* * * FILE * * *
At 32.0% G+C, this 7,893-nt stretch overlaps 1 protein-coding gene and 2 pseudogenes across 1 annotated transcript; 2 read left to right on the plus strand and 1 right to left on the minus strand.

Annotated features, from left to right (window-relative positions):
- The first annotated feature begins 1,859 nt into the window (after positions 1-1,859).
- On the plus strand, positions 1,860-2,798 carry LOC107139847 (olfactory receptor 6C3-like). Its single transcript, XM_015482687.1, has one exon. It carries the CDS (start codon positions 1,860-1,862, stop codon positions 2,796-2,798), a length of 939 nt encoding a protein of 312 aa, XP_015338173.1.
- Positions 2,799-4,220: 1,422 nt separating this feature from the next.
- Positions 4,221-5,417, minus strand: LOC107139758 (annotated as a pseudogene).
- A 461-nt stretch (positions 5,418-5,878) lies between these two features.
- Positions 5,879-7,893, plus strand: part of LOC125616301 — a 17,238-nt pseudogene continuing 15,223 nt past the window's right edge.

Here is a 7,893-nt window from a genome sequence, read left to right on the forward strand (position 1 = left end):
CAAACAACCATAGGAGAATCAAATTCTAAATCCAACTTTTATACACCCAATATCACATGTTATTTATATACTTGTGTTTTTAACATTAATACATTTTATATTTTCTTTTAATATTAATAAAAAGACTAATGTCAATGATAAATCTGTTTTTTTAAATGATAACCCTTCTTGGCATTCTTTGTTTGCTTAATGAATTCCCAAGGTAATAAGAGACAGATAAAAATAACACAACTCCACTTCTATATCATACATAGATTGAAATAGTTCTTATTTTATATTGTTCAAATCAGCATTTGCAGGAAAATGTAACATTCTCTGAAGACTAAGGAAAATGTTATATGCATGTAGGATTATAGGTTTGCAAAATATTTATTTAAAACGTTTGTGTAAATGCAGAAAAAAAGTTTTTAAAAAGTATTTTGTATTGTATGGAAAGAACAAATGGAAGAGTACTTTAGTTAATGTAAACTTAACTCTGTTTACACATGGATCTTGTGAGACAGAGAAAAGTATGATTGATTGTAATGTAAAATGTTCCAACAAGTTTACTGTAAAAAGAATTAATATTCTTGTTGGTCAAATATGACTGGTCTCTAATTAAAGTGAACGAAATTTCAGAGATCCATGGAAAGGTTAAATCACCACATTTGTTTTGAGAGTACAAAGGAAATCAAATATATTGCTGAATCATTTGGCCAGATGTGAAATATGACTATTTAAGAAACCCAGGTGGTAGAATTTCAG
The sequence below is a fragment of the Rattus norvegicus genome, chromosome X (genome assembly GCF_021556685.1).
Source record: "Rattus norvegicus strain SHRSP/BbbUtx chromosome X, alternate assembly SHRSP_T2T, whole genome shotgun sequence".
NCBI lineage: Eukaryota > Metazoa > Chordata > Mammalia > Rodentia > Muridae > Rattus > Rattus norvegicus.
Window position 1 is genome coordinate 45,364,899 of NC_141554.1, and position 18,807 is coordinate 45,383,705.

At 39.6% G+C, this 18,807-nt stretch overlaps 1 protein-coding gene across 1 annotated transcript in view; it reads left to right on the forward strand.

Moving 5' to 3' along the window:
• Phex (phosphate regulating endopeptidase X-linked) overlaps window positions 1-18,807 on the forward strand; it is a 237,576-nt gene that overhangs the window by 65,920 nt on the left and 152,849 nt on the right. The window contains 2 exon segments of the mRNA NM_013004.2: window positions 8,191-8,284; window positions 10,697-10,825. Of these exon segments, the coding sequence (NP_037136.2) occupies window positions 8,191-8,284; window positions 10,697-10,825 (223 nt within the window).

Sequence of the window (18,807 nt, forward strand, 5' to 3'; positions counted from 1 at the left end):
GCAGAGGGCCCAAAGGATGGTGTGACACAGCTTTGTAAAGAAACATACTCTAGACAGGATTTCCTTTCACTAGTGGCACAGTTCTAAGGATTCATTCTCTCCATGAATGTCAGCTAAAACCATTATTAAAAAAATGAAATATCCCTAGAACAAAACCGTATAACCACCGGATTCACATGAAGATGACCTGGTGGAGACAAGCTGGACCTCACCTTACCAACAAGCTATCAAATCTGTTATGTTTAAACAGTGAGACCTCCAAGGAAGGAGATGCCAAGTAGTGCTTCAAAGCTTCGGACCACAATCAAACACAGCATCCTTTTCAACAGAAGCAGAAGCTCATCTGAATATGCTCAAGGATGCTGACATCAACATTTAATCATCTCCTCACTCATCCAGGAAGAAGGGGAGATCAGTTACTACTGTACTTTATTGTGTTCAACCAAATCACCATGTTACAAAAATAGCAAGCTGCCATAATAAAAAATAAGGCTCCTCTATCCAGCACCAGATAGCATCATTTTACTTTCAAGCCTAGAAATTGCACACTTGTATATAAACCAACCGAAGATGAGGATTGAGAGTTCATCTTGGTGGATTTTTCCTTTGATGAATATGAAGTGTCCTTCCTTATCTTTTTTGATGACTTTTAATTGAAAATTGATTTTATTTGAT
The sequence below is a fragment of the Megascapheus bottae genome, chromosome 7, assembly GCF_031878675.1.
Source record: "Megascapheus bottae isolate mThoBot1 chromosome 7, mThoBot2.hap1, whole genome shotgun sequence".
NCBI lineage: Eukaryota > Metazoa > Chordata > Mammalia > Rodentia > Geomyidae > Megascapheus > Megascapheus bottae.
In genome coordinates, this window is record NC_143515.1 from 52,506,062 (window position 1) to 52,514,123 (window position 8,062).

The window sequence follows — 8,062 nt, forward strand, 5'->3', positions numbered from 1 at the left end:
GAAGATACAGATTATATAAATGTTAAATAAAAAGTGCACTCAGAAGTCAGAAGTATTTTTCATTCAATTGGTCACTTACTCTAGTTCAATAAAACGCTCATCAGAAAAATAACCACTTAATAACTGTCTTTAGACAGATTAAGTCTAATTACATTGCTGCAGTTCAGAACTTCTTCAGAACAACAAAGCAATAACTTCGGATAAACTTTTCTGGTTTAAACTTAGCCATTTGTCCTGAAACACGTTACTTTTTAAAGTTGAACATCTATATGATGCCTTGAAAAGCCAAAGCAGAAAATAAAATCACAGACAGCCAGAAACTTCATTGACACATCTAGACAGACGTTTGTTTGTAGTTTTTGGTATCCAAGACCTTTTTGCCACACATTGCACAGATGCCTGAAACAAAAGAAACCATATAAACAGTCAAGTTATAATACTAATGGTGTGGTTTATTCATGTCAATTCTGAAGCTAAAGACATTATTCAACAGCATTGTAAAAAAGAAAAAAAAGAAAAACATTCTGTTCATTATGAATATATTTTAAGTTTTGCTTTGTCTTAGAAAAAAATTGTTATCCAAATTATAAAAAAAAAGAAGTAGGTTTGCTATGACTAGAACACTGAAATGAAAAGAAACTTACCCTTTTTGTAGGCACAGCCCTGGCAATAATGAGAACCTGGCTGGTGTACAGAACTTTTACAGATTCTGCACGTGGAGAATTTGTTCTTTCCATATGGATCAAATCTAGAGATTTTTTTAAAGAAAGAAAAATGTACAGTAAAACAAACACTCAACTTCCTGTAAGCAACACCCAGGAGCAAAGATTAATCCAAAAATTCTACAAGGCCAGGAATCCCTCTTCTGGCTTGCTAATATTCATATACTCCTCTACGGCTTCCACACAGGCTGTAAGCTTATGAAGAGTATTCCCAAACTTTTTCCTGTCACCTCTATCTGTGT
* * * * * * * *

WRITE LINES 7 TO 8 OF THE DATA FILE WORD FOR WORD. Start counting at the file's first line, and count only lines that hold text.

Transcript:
- A 461-nt stretch (positions 5,418-5,878) lies between these two features.
- Positions 5,879-7,893, plus strand: part of LOC125616301 — a 17,238-nt pseudogene continuing 15,223 nt past the window's right edge.